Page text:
“WiDo Publishing: Past, Present and Future” / Angela Jackson-Brown with Karen Jones Gowen

photo(3)Author Angela Jackson-Brown, curious about her publisher WiDo Publishing™, requested an interview with WiDo’s managing editor, Karen Jones Gowen. The interview originally appeared on Angela’s website. We thought it would be informative to post a segment here on our blog.

Angela Jackson- Brown: What motivated your family to get into the publishing industry?

Karen Jones Gowen: I had absolutely no idea of getting into the publishing industry, but I always wanted to be a writer. The story behind how all this came about is in a post called “The Truth about Farm Girl” on my blog. We like to say that while some publishing companies launch a book, in WiDo’s case it was a book that launched a publishing company.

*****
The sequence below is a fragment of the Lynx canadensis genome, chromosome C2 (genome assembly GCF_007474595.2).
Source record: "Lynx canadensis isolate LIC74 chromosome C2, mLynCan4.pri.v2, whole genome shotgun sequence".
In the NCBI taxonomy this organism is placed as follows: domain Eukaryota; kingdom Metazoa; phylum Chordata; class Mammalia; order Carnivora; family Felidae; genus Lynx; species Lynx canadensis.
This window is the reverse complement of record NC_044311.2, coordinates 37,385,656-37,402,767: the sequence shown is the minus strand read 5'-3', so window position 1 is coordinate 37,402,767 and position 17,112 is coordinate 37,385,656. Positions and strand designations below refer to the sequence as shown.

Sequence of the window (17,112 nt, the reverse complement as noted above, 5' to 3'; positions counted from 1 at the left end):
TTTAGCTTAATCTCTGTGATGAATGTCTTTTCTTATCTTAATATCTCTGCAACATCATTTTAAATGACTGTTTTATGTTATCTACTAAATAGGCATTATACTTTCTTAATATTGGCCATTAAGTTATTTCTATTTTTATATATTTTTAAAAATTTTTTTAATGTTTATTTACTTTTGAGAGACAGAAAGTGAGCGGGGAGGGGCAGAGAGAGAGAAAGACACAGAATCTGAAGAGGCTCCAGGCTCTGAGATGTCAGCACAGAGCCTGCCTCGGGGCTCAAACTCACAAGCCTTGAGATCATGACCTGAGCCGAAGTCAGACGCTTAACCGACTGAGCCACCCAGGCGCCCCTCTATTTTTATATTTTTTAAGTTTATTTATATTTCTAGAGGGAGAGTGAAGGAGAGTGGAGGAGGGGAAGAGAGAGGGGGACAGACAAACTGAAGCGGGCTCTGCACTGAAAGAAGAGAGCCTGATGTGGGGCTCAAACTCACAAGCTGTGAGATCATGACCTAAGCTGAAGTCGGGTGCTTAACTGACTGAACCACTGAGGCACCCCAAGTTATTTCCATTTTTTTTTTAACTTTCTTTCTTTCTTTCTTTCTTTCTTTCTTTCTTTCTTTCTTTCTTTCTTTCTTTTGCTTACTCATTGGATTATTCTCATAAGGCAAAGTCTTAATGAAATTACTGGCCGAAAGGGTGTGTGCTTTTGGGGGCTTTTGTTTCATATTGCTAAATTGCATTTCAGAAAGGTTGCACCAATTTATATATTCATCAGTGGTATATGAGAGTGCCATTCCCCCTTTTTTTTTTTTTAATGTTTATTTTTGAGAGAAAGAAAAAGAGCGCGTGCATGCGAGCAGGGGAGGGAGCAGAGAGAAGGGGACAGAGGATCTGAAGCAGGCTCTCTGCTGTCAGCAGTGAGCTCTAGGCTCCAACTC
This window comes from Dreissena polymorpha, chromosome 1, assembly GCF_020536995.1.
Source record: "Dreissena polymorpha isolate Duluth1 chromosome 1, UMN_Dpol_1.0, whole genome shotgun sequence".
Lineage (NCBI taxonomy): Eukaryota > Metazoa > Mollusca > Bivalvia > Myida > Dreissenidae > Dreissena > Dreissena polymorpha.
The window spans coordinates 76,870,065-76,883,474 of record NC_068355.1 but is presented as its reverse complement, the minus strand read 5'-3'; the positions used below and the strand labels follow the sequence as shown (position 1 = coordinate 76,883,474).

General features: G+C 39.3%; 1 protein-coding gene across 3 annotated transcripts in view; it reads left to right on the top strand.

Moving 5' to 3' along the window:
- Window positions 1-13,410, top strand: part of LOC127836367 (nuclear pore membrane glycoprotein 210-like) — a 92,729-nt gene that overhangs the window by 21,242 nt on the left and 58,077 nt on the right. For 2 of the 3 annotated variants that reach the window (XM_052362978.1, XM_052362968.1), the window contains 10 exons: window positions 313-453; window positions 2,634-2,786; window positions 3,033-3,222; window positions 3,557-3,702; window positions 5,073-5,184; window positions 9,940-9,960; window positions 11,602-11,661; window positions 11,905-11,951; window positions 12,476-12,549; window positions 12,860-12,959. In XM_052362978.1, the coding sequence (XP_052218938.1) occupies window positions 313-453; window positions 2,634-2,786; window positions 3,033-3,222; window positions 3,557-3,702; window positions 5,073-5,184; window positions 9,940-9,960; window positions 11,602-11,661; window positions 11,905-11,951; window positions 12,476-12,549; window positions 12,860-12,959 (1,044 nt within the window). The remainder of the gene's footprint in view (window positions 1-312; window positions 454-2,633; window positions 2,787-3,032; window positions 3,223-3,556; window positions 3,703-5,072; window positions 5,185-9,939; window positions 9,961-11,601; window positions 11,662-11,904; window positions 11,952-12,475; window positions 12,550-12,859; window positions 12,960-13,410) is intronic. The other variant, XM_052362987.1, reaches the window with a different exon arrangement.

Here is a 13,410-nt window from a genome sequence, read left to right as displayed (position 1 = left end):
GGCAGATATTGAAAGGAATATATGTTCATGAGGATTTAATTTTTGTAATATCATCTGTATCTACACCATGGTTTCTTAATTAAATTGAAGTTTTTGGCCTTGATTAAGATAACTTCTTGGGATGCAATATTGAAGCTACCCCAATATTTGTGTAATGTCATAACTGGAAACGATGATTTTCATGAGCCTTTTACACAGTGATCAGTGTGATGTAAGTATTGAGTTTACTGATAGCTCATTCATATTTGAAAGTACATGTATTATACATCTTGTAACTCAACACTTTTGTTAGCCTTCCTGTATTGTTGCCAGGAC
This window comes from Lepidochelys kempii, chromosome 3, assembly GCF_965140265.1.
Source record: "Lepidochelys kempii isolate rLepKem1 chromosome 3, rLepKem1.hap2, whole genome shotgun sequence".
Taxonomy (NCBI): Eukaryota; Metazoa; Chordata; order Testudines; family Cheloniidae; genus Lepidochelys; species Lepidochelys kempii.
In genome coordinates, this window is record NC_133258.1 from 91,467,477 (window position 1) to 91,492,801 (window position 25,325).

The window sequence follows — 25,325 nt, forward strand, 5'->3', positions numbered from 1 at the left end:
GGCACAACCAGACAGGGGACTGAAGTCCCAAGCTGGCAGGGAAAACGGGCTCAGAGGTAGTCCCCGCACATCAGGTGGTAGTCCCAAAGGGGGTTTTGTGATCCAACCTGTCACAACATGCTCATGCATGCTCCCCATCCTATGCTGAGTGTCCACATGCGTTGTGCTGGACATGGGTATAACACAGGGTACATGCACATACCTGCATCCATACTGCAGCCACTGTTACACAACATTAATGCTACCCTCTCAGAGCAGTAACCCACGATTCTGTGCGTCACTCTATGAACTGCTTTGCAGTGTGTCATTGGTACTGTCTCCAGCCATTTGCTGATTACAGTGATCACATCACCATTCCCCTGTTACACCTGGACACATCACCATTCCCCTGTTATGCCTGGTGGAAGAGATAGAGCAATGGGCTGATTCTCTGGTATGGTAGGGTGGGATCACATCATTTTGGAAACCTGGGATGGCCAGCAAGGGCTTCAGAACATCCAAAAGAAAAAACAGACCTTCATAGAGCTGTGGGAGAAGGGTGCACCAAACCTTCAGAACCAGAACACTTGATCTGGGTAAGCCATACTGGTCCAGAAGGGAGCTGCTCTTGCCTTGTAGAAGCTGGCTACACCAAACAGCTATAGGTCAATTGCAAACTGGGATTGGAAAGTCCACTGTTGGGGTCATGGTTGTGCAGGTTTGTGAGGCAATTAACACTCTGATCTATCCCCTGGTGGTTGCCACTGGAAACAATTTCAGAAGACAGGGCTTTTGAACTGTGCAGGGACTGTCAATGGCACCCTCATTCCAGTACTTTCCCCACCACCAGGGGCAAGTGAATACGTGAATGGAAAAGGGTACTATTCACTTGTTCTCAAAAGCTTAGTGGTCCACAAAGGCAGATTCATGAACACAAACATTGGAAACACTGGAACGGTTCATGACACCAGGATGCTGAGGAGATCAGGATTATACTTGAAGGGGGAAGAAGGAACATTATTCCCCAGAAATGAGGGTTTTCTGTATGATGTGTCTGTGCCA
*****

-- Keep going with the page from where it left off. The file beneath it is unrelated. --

That book was Farm Girl, a folklore history I wrote to honor my mother on her 90th birthday. I had no idea it would lead to the creation of a book publishing company that has released over 40 books­­­­­­.

Brown: Your son William Gowen, is the CEO of WiDo Publishing, and your husband Bruce is the business manager, while you are managing editor. What is it like to work with your family?

Gowen: The first few years of WiDo’s existence consisted of numerous family members working together to implement this huge idea, along with the financial support of our generous and anonymous investor. Our son Don did the typesetting and covers; our daughter Liesel was an editor; William (we call him Billy) was an insightful decision-maker as well as an excellent editor; and other family was involved as well in various capacities. It wasn’t until early 2012 that we branched out from using only family, who really needed to devote more time to their own jobs and interests, to hiring freelancers.